PopMatters is moving to WordPress. We will publish a few essays daily while we develop the new site. We hope the beta will be up sometime late next week.

End of the Spear (2006)

Cynthia Fuchs

It's a well-meaning, peculiarly wrongheaded movie in which Ecuadorian 'savages' are converted to Christianity.

End of the Spear

Director: Jim Hanon
Cast: Louie Leonardo, Chad Allen, Jack Guzman, Christina Souza, Chase Ellison, Sara Kathryn Bakker, Cara Stoner
MPAA rating: PG-13
Studio: Every Tribe Entertainment
First date: 2006
US Release Date: 2006-01-20
I wouldn't go so far to say that [my involvement in gay causes is] a Catholic thing, but I did receive a very good sense of community and of service, the idea of being of service.
-- Chad Allen, The Advocate (25 November 2003)

"From a true story," begins End of the Spear, a well-meaning, peculiarly wrongheaded movie in which Ecuadorian "savages" are converted to Christianity. While this "story" is hardly new, it is told here with a particular forcefulness. This means two things: the film is, in its way, upfront in its politics (dark, loin-clothed locals = bad; white, plaid-shirted outsiders = good), but it is also clumsy in its execution.

"Some people say we live in a world of irreconcilable differences," narrates Steve (Chad Allen), sounding as if he's talking about divorces. "Others say true peace, everlasting peace, can't be achieved because we haven't found s way to change the human heart." (It's a detail, but aren't these "others" saying pretty much what the first people say?) The as yet unidentified son of the fatefully named missionary Nate Saint (also played by Allen), Steve proceeds to describe his long "journey," undertaken, he says, with the Waodani warrior Mincayani (Louie Leonardo). "The events of that journey," he asserts, "will change what a lot of people say."

This might be the case if these "events" were rendered in a more convincing way. But Jim Hanon's film is so awkward and anachronistic that it raises more questions than answers. Then again, and importantly, it is surely commendable that this Christian saga promotes nonviolence, given the preponderance of mainstream media violence committed in the religion's name. Further, the casting of the irrepressibly out Chad Allen as the saintly father and lesson-learning son suggests that the filmmakers are assuming some openness and good will on the part of its Christian audience. And more power to it for making such assumptions, so quietly and so confidently.

At the same time, though, End of the Spear falls back on unpleasant stereotypes in narrative and representation. Steve first appears as a cherubic boy (Chase Ellison), in 1956 and wearing an era-appropriate kid's cowboy hat, worried that his father might be in danger in the jungle (which you've seen briefly, looking scary). When he asks whether his dad would fight back if attacked, Nate soothes him by saying, "We can't shoot the Waodoni. They're not ready for heaven. We are." And so the boy watches his dad fly off with the idea of rescuing the Waodanis, currently engaged in a fatal vengeance competition with a neighboring tribe. Though Nate and his fellows speak no Waodani, they imagine they will land their plane (on a nearly impossible-to-land-on riverbank) and be greeted as saviors.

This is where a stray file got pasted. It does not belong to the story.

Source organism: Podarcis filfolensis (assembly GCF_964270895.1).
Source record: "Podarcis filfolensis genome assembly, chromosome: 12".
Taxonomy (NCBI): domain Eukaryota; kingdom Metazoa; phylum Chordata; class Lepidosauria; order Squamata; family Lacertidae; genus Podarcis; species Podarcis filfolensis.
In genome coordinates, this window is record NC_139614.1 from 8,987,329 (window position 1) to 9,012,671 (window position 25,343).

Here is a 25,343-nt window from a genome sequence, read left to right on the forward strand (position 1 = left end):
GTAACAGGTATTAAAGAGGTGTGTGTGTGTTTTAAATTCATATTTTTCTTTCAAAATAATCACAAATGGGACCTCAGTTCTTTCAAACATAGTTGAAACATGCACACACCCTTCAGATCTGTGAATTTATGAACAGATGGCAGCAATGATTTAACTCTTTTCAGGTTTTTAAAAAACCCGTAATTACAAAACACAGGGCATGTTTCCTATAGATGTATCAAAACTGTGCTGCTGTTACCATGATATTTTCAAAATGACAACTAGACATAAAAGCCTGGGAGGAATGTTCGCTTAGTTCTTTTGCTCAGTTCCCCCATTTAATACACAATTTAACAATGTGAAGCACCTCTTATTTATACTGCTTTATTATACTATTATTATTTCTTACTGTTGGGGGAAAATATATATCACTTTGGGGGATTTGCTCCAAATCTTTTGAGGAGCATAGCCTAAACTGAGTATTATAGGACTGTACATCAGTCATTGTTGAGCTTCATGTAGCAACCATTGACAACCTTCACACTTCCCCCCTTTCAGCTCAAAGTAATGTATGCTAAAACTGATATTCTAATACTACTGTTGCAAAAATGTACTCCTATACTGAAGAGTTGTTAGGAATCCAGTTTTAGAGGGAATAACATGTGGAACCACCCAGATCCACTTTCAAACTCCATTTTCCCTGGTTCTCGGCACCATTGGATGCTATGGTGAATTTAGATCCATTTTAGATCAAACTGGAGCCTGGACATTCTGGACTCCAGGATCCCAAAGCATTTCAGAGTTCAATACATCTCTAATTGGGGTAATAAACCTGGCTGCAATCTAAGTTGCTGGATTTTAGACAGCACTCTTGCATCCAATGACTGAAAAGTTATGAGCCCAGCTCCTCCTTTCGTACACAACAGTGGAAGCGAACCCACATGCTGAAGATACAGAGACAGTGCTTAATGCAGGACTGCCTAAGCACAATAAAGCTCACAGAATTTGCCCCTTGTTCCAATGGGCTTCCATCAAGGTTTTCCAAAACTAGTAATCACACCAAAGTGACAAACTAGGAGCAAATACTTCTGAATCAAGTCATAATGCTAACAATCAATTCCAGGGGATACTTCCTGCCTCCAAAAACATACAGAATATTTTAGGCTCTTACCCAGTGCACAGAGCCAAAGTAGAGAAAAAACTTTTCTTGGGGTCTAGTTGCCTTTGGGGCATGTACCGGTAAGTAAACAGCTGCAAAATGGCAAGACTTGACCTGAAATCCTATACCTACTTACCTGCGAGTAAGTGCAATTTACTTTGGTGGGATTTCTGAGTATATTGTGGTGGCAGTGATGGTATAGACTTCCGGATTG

Though Nate (and by extension, Steve) imagines he's doing only good ("We have one chance to reach these people!"), the natives can't possibly know what to make of these strangers. Helpful subtitles let you know that the Waodanis call the plane a "wood bee" and fear the foreigners ("We must spear them!") and a helpful early scene shows that one of their number, a girl named Dayumae (Christina Souza), has been brutally kidnapped by white men. When Steve says later, "I had heard the violent stories of the Waodanis," you might be inclined to think he's missed this other side of "events." Still, he and his dad believe that the tribe needs help to "escape a prison they couldn't escape from on their own."

Such evangelical earnestness leads Nate and his friends to be thrilled when the natives show up, all high-fiving and cheering each other while Mincayani and his fellow Waodanis approach with spears raised. That is, the white guys are paying precious little attention to the very people they want so much to "save." When things go wrong and the spears end up in the missionaries' chests, the music swells and beatific light bathes the fallen, especially Nate, whose dying words comprise the only Waodani phrase he's learned -- from Steve -- meaning "I'm your friend."

Astounded to hear his language spoken (gasped) at him by this scary stranger, Mincayani is haunted by the memory for years (though not haunted enough to age much: he looks pretty much the same throughout the film, though little Stevie Boy spends the decades becoming the spitting image of his father). Though the wives of the slain missionaries are horrified to learn of their husbands' deaths, they vow to continue their work, several deciding to go into the jungle (one with wide-eyed daughter on her hip), along with Dayumae, who, as it turns out, has been raised by and now works for Nate's sister, Rachel Saint (Sara Kathryn Bakker). Though Mincanyani is suspicious of these white ladies, his charismatic tribesmate Kimo (Jack Guzman) accepts Jesus Christ as his personal savior, or something like that -- he has his own language and martyr myth to structure the conversion -- and helps the strangers settle in.